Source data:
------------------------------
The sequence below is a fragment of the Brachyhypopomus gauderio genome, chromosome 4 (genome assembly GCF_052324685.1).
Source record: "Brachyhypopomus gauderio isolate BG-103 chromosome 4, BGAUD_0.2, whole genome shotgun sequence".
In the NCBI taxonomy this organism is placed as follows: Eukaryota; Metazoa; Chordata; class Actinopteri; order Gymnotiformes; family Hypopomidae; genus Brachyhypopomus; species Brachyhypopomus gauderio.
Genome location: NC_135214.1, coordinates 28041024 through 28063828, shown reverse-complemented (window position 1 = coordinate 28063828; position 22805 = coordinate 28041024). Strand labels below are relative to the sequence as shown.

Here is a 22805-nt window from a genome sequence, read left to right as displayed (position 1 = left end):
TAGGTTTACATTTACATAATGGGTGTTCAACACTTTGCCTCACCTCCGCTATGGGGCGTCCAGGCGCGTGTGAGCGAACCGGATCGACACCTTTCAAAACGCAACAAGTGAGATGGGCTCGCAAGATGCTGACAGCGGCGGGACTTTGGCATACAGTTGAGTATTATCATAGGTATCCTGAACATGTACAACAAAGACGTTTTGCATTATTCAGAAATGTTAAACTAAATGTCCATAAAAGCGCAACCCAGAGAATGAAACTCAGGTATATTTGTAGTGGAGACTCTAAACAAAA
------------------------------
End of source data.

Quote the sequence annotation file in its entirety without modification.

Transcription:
The sequence below is a fragment of the Brachyhypopomus gauderio genome, chromosome 4 (genome assembly GCF_052324685.1).
Source record: "Brachyhypopomus gauderio isolate BG-103 chromosome 4, BGAUD_0.2, whole genome shotgun sequence".
In the NCBI taxonomy this organism is placed as follows: Eukaryota; Metazoa; Chordata; class Actinopteri; order Gymnotiformes; family Hypopomidae; genus Brachyhypopomus; species Brachyhypopomus gauderio.
Genome location: NC_135214.1, coordinates 28041024 through 28063828, shown reverse-complemented (window position 1 = coordinate 28063828; position 22805 = coordinate 28041024). Strand labels below are relative to the sequence as shown.

Here is a 22805-nt window from a genome sequence, read left to right as displayed (position 1 = left end):
TAGGTTTACATTTACATAATGGGTGTTCAACACTTTGCCTCACCTCCGCTATGGGGCGTCCAGGCGCGTGTGAGCGAACCGGATCGACACCTTTCAAAACGCAACAAGTGAGATGGGCTCGCAAGATGCTGACAGCGGCGGGACTTTGGCATACAGTTGAGTATTATCATAGGTATCCTGAACATGTACAACAAAGACGTTTTGCATTATTCAGAAATGTTAAACTAAATGTCCATAAAAGCGCAACCCAGAGAATGAAACTCAGGTATATTTGTAGTGGAGACTCTAAACAAAA